Send to

Choose Destination
Expert Rev Clin Immunol. 2015 Mar;11(3):349-61. doi: 10.1586/1744666X.2015.1010517. Epub 2015 Feb 5.

Emerging biologics for the treatment of chronic rhinosinusitis.

Author information

The Upper Airways Research Laboratory, Department of Otorhinolaryngology, Ghent University Hospital, Ghent, Belgium.


Chronic rhinosinusitis (CRS) is a prevalent chronic inflammatory disease of the nasal and paranasal cavities and is known to seriously impair quality of life in affected patients. CRS appears to be a heterogeneous group of diseases with different inflammatory and remodeling patterns, suggesting that not only different clinical phenotypes but also pathophysiological endotypes occur. CRS with nasal polyps (CRSwNP) is considered a more severe phenotype, especially when associated with comorbid asthma, as patients having this condition often do not respond to conventional treatment, including topical and systemic corticosteroids or surgery. Recently, studies with biologic agents have shown various effects in severe airway disease; specifically in Th2-biased CRSwNP, these effects were very promising. The greatest challenge for the future is to define the different endotypes of CRSwNP using easily accessible biomarkers to select the patients who have the best chance of a positive therapeutic response to innovative approaches.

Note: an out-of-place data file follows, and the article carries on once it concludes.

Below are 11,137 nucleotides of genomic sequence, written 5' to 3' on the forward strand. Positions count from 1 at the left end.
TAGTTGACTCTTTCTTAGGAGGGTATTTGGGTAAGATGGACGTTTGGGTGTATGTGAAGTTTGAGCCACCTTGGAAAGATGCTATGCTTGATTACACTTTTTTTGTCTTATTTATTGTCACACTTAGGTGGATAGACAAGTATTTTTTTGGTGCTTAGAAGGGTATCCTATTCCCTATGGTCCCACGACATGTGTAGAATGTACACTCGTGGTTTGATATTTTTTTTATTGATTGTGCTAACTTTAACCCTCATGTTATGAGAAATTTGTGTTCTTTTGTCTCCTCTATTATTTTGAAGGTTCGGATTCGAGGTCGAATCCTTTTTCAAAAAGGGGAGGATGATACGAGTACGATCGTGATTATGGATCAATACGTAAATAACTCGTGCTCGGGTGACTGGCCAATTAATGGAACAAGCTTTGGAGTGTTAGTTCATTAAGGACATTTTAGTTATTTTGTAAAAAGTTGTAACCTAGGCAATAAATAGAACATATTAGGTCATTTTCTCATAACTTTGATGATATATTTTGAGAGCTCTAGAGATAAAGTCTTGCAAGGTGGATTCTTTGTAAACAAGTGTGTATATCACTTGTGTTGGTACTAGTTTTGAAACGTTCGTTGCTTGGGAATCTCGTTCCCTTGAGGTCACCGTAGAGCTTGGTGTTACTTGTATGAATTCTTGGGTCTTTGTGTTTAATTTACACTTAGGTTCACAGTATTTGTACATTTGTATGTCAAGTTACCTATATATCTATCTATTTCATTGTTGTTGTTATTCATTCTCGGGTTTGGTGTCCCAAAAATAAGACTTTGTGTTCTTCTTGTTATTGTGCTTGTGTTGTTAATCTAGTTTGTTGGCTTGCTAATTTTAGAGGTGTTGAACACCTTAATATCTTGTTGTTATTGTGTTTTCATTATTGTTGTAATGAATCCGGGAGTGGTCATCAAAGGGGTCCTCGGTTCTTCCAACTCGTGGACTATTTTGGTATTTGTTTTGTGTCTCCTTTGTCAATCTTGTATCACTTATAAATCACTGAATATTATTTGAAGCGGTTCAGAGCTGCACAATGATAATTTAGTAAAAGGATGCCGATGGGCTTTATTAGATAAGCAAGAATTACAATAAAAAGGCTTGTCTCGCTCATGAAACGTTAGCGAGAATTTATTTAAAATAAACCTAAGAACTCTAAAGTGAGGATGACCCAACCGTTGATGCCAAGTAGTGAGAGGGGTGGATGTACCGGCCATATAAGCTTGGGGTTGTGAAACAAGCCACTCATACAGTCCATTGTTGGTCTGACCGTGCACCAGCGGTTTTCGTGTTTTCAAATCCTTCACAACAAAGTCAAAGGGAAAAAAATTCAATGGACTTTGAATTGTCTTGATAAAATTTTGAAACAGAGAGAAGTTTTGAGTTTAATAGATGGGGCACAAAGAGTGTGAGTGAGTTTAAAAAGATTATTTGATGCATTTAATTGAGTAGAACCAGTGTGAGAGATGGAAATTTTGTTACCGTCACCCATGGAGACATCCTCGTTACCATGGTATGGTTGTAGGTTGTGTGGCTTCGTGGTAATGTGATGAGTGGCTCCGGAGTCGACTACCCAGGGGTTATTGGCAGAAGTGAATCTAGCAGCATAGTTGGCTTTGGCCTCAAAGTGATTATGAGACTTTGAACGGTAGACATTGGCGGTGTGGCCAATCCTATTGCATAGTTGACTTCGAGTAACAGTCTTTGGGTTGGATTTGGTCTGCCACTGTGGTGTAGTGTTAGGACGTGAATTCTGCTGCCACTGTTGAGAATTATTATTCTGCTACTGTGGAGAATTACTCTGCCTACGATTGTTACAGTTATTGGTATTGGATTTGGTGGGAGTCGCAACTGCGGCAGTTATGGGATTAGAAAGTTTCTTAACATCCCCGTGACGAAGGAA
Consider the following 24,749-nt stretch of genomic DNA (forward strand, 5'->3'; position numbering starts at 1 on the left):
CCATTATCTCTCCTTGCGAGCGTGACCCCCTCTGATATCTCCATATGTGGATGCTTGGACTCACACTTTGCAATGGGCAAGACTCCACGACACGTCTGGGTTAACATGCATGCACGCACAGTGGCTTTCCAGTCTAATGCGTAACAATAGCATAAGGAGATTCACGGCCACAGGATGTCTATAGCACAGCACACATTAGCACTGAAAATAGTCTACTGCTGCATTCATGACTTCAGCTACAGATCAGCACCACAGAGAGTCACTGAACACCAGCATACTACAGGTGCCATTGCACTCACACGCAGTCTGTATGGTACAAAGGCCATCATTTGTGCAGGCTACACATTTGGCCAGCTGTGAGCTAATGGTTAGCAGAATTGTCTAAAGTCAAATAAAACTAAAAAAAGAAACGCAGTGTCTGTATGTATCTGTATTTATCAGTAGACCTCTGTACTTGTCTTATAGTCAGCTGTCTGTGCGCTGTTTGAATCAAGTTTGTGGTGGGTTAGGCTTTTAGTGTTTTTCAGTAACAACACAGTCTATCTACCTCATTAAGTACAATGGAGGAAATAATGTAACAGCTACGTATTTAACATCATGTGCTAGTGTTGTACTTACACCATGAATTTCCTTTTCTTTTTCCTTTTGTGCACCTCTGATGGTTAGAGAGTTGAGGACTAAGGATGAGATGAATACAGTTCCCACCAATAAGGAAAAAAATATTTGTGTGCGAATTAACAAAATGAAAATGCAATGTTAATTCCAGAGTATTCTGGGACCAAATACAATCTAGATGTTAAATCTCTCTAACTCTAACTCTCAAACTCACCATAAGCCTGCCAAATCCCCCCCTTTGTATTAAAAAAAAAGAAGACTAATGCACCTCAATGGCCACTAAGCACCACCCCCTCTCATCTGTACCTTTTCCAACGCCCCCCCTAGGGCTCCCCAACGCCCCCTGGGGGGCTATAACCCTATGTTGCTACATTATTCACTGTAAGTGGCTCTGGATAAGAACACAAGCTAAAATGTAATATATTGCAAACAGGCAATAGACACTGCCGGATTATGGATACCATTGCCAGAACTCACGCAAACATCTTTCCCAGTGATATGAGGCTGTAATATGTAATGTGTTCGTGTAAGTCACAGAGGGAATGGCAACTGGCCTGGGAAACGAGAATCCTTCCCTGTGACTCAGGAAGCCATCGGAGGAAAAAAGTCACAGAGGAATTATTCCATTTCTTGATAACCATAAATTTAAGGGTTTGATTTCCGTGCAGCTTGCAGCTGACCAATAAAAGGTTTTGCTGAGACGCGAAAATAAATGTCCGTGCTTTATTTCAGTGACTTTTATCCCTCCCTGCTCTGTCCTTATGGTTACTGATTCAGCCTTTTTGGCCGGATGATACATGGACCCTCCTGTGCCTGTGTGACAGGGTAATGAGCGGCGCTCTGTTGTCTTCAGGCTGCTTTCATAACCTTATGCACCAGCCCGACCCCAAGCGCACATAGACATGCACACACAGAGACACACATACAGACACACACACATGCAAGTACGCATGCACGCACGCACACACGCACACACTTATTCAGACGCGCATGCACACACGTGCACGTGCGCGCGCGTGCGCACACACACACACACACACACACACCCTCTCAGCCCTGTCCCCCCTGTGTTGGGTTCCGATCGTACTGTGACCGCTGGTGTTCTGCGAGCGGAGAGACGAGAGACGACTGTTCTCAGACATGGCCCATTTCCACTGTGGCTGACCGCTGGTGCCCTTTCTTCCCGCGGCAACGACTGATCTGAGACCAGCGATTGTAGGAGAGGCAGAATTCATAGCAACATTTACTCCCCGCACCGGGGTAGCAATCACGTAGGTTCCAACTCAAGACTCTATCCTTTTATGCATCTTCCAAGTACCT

asthma; biologics; biomarkers; chronic rhinosinusitis; dupilumab; endotypes; mepolizumab; monoclonal antibodies; nasal polyps; omalizumab

[Indexed for MEDLINE]

Supplemental Content

Full text links

Icon for Taylor & Francis
Loading ...
Support Center